Mr. Scotchman has Facebook figured.

In “friends Q&A,” a game that runs on Facebook, people answer questions about Facebook friends. The friends are subsequently asked to sign into the game page, after which questions and answers are revealed to them — but not who provided the answers. If you want to know who answered, you must pay “coins” earned by playing the game. I’m not intrigued enough to know who’s talking about me — yet — so I haven’t earned any coins, but I’ve viewed the questions — and answers — and they are interesting.

One of the questions is “Do you think that Sandy Compton spends more than an hour on Facebook everyday?” The anonymous answerer said “No.

And, they are right. Not every day, because I don’t turn my computer on every day, but on any given day that I do go to Facebook, I spend more than an hour there. Facebook is part of my job.

Mr. Scotchman seems to be telling us that his place is "The Wildest!"
Mr. Scotchman seems to be telling us that his place is "the wildest!"

Admittedly, I have a fun job — most of the time. I’m paid to get the message out about the mission of Friends of Scotchman Peaks Wilderness through a variety of measures. Among other things, this includes monitoring, posting to and administrating the FSPW website, Facebook page and Twitter account. I spend part of my day putting things in Monty’s mouth.

Monty, also known as Mr. Scotchman, is our mountain goat mascot; and, though I tend to anthropomorphise him on Facebook and Twitter, I try to remember that Monty’s name is one we gave him.

Monty’s presence and that of other goats I have encountered in the Scotchmans have prompted me to learn more about Oreamnos americanus. These critters are a highly specialized and sensitive species found historically primarily on the west side of the Continental Divide of North America, from Colorado north to the Chugach Mountains of south-central Alaska. They have been successfully transplanted to mountains on the east side of the divide in Montana and Wyoming and into the Olympic Mountains on Washington’s Olympic Peninsula.

They are relatives of antelopes, gazelles, chamois and musk oxen. They live in such harsh conditions that survival rate for kids under a year old is about 50%. They eat grasses, herbs, sedges and ferns in the summer. In winter, they fill their stomachs with twigs and conifer needles to allay hunger before searching out more nutritious mosses and lichens, which they will actually climb into the lower branches of trees to acquire.

I’ve encountered goats in the Scotchmans and other places, including 11,000-foot Wheeler Peak in Colorado and at Evan’s Landing near lake level on Lake Pend Oreille, and it always seems to be a transcendent moment when I do. In mid autumn, when their coats are in full glory from rich grazing in high meadows, they are nearly incandescent. I have also seen them rag-tag in the midst of shedding, looking like sheep that escaped the shearer half-way through the process, trailing goat-wool in ratty strings that catch on whatever they pass by.

Wherever and whenever I encounter them, I am struck by their seeming serenity. Only when there are kids to protect do they seem to get agitated, though I remember a big billy in the Spar Creek drainage who got excited enough to lower his head and paw when approached too closely. This old boy turned away, finally, and began up the face of Spar Peak, standing on his back legs to place his front feet on the next ledge and then muscling himself one more step up the pinnacle. After watching him for a while, it occurred to us watching him that his back legs were not working well — as props only — but he still managed to progress quickly up that rampart using primarily his front legs. He was the classic “old goat,” whose impending winter was more than likely his last.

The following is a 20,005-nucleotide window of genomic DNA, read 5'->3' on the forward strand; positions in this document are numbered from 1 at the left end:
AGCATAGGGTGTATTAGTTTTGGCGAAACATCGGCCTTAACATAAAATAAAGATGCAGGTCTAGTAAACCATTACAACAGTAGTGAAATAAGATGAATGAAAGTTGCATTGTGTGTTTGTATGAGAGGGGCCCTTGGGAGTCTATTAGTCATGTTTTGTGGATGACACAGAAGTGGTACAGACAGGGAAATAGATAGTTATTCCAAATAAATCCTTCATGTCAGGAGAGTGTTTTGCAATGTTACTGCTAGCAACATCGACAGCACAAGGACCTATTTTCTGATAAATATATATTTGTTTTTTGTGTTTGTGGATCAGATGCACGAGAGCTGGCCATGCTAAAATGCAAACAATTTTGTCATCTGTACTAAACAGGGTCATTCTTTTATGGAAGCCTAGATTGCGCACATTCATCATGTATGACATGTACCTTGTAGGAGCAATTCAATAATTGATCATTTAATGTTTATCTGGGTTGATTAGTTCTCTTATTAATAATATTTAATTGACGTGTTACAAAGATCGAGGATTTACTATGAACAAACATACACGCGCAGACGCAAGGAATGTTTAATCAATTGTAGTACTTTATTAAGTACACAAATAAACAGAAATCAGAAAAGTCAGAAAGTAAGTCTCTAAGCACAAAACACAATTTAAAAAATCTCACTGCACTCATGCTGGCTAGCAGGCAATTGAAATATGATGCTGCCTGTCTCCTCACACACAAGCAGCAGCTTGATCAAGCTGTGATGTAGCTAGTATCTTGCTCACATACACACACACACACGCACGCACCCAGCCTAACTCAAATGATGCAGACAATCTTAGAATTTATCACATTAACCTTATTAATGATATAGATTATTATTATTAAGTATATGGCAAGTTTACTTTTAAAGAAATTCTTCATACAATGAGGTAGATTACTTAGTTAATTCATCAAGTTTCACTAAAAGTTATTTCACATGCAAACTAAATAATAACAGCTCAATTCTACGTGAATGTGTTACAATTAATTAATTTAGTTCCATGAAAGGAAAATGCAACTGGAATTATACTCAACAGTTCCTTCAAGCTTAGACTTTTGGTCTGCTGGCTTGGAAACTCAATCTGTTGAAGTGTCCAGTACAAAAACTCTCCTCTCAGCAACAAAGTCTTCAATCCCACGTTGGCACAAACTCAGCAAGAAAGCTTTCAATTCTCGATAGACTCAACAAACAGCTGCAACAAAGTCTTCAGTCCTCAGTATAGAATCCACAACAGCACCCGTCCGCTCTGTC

Goats have a relatively short life span, only 12 to 15 years. We don’t know how old our old goat is, but we do know that he has never come to us at the top of the Scotchman Peak trail and said, “Hi, I’m Mr. Scotchman, but my friends call me Monty.” And, he never will. He’s a mountain goat.

However, his Facebook counterpart came up with something the other day I thought was pretty spectacular. If you look at the picture, you will see that Facebook presented a couple of very appropriate “Security Check” words on the Scotchman Peaks page. It’s this kind of thing that makes me think I’m in the right job.

— Sandy Compton

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Categories: Blog
About The Author:

Sandy Compton has been program coordinator for Friends of Scotchman Peaks Wilderness since 2009. He is also a storyteller and author of both fiction and non-fiction books, and the publisher at

In addition to his other duties, he runs the FSPW All Star Trail Team (, which works on Forest Service trails in the Scotchman Peaks. He is a trail surveyor as well, and a C-Certified Crosscut Bucker/Feller and USFS National Saw Policy OHLEC instructor.

Sandy grew up on a small farm/woodlot at the south end of the proposed wilderness and lives there still. He is also board member of the National Wilderness Stewardship Alliance and a planning team member for the Northern Rockies Wilderness Skills Institute.

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  1. It’s as if fate were at work here.

  2. It’s as if fate were at work here too.

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